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House of Commons recognizes Canada’s residential schools as act of genocide

Click to play video: '‘Communities need to know where their children are’: Grueling detective work to identify who is in suspected unmarked Indigenous graves'
‘Communities need to know where their children are’: Grueling detective work to identify who is in suspected unmarked Indigenous graves
WATCH: Across Canada, a quiet effort is underway to uncover the identities of Indigenous children who might be in suspected graves found on the former grounds of Canada’s residential schools. Researchers are using science, archives, and discussions with knowledge keepers to name the children who lost their lives at these institutions. For The New Reality, Krista Hessey travelled to Manitoba to show us the grueling detective work that goes on alongside the discovery of unmarked graves – and to meet one community that is trying to unlock clues about what happened to their missing children – Oct 22, 2022

The House of Commons has recognized Canada’s Indian Residential School system as an act of genocide.

On Thursday, the motion brought forward by NDP MP Leah Gazan was adopted by unanimous consent.

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“Today I lift up survivors, families, and communities who have sacrificed so much in order for people across Canada to know the truth; that what happened in residential schools was a genocide. I’m grateful to parliamentarians who unanimously passed my motion recognizing the truth of Canada’s history,” Gazan said in a news release.

“I look forward to working with the government to ensure the will of Parliament is honoured by formally recognizing residential schools as a genocide. Survivors deserve no less.”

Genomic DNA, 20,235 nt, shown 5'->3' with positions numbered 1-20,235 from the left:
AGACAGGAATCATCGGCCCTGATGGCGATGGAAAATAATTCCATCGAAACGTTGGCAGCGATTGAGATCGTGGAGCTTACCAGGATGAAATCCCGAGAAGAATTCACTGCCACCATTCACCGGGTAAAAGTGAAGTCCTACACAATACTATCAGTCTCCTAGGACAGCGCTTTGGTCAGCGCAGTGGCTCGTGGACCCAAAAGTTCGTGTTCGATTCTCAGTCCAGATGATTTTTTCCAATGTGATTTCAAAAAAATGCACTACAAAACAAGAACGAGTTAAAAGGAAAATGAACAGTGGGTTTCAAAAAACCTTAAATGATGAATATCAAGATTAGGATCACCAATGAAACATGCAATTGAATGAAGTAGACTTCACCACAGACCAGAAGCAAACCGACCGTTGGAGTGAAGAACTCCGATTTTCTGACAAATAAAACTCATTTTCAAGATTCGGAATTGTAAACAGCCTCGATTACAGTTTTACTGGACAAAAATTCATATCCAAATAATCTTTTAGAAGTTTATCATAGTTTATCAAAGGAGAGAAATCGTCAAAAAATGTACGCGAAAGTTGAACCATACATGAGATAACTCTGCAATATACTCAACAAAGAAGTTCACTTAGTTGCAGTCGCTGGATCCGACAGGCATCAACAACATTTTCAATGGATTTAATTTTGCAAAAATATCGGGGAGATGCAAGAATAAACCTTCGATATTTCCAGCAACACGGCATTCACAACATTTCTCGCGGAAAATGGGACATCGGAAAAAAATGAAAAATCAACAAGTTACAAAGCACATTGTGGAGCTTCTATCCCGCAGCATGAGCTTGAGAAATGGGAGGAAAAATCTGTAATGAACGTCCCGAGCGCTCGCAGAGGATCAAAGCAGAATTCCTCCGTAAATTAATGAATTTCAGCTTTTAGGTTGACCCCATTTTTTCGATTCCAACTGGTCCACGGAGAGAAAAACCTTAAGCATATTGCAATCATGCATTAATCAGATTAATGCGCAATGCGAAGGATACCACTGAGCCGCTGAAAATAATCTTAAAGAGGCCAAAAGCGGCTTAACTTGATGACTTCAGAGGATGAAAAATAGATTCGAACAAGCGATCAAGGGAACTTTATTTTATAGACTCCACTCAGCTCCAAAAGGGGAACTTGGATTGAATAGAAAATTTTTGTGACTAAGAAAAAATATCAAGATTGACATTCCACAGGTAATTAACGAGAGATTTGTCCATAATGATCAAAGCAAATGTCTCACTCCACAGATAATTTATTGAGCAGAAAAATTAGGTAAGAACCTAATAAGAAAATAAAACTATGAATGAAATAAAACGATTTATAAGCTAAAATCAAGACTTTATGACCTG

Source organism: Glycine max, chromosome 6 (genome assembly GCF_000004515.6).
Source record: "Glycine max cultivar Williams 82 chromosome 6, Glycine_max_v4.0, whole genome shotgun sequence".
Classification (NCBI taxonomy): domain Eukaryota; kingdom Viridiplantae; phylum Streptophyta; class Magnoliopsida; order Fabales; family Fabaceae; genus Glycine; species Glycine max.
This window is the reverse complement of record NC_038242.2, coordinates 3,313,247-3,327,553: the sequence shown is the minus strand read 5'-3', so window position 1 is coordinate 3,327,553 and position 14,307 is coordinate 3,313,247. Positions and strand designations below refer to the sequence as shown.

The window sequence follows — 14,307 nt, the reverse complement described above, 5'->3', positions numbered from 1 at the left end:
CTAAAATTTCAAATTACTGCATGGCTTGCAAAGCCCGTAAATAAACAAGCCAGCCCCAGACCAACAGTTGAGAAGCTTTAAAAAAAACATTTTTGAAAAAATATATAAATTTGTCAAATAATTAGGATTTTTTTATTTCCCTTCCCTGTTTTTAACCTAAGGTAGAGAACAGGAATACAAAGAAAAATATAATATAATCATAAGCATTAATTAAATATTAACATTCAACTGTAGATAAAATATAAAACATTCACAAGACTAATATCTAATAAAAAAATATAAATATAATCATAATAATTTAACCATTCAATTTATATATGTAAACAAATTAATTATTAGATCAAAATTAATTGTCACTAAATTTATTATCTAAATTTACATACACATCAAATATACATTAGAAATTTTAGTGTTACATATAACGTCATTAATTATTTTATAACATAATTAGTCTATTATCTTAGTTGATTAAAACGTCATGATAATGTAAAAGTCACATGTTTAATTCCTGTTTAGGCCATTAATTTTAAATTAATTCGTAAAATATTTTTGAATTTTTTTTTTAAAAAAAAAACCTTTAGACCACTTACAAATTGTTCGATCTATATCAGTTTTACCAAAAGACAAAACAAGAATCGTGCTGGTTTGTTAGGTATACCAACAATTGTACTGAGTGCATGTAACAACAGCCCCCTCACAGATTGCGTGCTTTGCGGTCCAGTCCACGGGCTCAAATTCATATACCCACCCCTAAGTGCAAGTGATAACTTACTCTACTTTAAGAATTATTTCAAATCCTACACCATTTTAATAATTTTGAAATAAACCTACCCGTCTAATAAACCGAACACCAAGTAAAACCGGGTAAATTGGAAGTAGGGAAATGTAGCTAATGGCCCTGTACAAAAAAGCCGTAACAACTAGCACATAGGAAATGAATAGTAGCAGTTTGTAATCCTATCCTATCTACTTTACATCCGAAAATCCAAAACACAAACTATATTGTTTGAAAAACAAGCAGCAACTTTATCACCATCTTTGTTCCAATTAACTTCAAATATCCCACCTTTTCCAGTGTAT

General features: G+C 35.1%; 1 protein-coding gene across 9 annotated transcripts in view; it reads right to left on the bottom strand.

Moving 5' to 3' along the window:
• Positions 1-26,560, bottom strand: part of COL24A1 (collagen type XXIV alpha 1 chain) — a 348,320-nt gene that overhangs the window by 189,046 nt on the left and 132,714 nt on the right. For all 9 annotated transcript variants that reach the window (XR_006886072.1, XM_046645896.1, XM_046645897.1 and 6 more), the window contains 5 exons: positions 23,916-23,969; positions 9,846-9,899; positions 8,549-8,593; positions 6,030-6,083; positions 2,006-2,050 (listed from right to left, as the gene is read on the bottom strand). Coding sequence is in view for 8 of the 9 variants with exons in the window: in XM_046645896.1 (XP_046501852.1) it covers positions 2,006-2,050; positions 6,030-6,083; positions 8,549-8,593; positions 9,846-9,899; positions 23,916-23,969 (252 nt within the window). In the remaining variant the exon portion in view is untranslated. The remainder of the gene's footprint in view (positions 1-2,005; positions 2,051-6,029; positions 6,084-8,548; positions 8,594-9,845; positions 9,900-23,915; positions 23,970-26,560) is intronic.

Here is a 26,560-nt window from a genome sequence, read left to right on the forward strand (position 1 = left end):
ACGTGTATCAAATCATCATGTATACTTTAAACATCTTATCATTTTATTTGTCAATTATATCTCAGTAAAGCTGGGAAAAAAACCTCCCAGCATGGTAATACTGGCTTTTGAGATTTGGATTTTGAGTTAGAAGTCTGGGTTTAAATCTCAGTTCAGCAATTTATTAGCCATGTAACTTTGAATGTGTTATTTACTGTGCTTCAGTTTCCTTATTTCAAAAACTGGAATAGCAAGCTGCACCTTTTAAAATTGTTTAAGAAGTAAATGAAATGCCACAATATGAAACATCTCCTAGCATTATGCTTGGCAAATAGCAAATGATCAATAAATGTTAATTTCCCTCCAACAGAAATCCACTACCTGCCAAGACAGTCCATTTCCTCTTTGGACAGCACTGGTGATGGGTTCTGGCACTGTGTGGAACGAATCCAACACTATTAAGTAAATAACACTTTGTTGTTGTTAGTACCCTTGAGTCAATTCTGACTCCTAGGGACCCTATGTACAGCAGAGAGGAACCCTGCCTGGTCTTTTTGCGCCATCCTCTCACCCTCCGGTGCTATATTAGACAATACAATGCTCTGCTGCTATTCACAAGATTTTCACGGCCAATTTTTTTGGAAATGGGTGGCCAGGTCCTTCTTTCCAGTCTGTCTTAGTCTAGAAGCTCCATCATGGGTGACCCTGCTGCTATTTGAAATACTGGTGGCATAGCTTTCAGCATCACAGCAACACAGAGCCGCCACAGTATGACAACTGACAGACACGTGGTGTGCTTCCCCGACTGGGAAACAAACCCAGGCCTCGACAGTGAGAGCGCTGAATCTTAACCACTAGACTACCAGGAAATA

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Unanimous consent motions do not receive formal votes, and do not always reflect official government policies. Rather, they are adopted only if no MP voices opposition to them when the motion is moved.

The motion reflects the will of the House of Commons, rather than the government itself.

In July, Pope Francis said the abuses Indigenous Peoples faced while being forced to attend residential schools amounted to genocide.

Gazan tried once last year and again this summer to get unanimous consent from MPs for the recognition, but it did not previously pass.

“Having the experience of residential school survivors continually up for debate is another act of violence,” she said in August.

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The Truth and Reconciliation Commission referred to residential schools as a form of cultural genocide when it released its final report in 2015. But since then, a number of Indigenous groups have amended this to say it was genocide.

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In 2015, a 4,000-page report by the commission detailed the harsh mistreatment at the schools, including emotional, physical and sexual abuse of children, and at least 4,100 deaths at the institutions.

The National Inquiry into Missing and Murdered Indigenous Women and Girls also concluded in its final report that violence against women and girls is a form of genocide.

An estimated 150,000 Indigenous children were involuntarily taken to attend residential schools in Canada, according to the federal government.

More than 60 per cent of the schools were run by the Catholic Church.

Federally, there were 140 residential schools operated between 1831 and 1998. The last school closed less than 25 years ago.

— with files from Global News’ Amanda Connolly & The Canadian Press

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